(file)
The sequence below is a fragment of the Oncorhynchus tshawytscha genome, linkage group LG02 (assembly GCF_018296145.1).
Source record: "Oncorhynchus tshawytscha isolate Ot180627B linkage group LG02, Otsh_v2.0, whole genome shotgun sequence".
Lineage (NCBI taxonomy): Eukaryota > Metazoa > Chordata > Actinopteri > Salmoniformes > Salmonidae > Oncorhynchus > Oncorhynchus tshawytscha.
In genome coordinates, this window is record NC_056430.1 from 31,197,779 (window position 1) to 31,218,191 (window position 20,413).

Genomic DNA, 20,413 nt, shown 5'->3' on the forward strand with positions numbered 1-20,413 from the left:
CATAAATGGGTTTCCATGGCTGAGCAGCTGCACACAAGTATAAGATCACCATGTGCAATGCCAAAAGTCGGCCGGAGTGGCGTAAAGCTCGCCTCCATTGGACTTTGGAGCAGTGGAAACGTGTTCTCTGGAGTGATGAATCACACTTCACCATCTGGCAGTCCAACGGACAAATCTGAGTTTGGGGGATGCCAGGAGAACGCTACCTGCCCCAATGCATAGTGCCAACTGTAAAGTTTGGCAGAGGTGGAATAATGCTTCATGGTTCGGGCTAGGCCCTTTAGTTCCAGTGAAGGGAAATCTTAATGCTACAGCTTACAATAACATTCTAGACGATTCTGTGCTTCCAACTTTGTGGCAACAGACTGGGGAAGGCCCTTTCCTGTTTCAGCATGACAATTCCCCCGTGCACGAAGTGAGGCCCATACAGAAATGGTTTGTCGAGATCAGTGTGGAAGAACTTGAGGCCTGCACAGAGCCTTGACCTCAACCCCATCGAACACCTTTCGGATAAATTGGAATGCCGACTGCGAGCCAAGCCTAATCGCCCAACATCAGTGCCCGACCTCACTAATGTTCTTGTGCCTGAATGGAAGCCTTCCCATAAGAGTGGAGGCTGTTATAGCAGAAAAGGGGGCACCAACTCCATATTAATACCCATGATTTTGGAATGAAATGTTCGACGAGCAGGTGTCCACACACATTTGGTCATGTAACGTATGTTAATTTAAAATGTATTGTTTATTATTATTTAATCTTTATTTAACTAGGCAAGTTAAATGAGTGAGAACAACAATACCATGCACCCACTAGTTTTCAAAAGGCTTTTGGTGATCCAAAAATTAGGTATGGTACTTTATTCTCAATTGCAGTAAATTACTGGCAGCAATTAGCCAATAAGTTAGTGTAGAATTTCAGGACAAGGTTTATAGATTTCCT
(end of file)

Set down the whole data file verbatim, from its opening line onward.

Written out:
The sequence below is a fragment of the Oncorhynchus tshawytscha genome, linkage group LG02 (assembly GCF_018296145.1).
Source record: "Oncorhynchus tshawytscha isolate Ot180627B linkage group LG02, Otsh_v2.0, whole genome shotgun sequence".
Lineage (NCBI taxonomy): Eukaryota > Metazoa > Chordata > Actinopteri > Salmoniformes > Salmonidae > Oncorhynchus > Oncorhynchus tshawytscha.
In genome coordinates, this window is record NC_056430.1 from 31,197,779 (window position 1) to 31,218,191 (window position 20,413).

Genomic DNA, 20,413 nt, shown 5'->3' on the forward strand with positions numbered 1-20,413 from the left:
CATAAATGGGTTTCCATGGCTGAGCAGCTGCACACAAGTATAAGATCACCATGTGCAATGCCAAAAGTCGGCCGGAGTGGCGTAAAGCTCGCCTCCATTGGACTTTGGAGCAGTGGAAACGTGTTCTCTGGAGTGATGAATCACACTTCACCATCTGGCAGTCCAACGGACAAATCTGAGTTTGGGGGATGCCAGGAGAACGCTACCTGCCCCAATGCATAGTGCCAACTGTAAAGTTTGGCAGAGGTGGAATAATGCTTCATGGTTCGGGCTAGGCCCTTTAGTTCCAGTGAAGGGAAATCTTAATGCTACAGCTTACAATAACATTCTAGACGATTCTGTGCTTCCAACTTTGTGGCAACAGACTGGGGAAGGCCCTTTCCTGTTTCAGCATGACAATTCCCCCGTGCACGAAGTGAGGCCCATACAGAAATGGTTTGTCGAGATCAGTGTGGAAGAACTTGAGGCCTGCACAGAGCCTTGACCTCAACCCCATCGAACACCTTTCGGATAAATTGGAATGCCGACTGCGAGCCAAGCCTAATCGCCCAACATCAGTGCCCGACCTCACTAATGTTCTTGTGCCTGAATGGAAGCCTTCCCATAAGAGTGGAGGCTGTTATAGCAGAAAAGGGGGCACCAACTCCATATTAATACCCATGATTTTGGAATGAAATGTTCGACGAGCAGGTGTCCACACACATTTGGTCATGTAACGTATGTTAATTTAAAATGTATTGTTTATTATTATTTAATCTTTATTTAACTAGGCAAGTTAAATGAGTGAGAACAACAATACCATGCACCCACTAGTTTTCAAAAGGCTTTTGGTGATCCAAAAATTAGGTATGGTACTTTATTCTCAATTGCAGTAAATTACTGGCAGCAATTAGCCAATAAGTTAGTGTAGAATTTCAGGACAAGGTTTATAGATTTCCT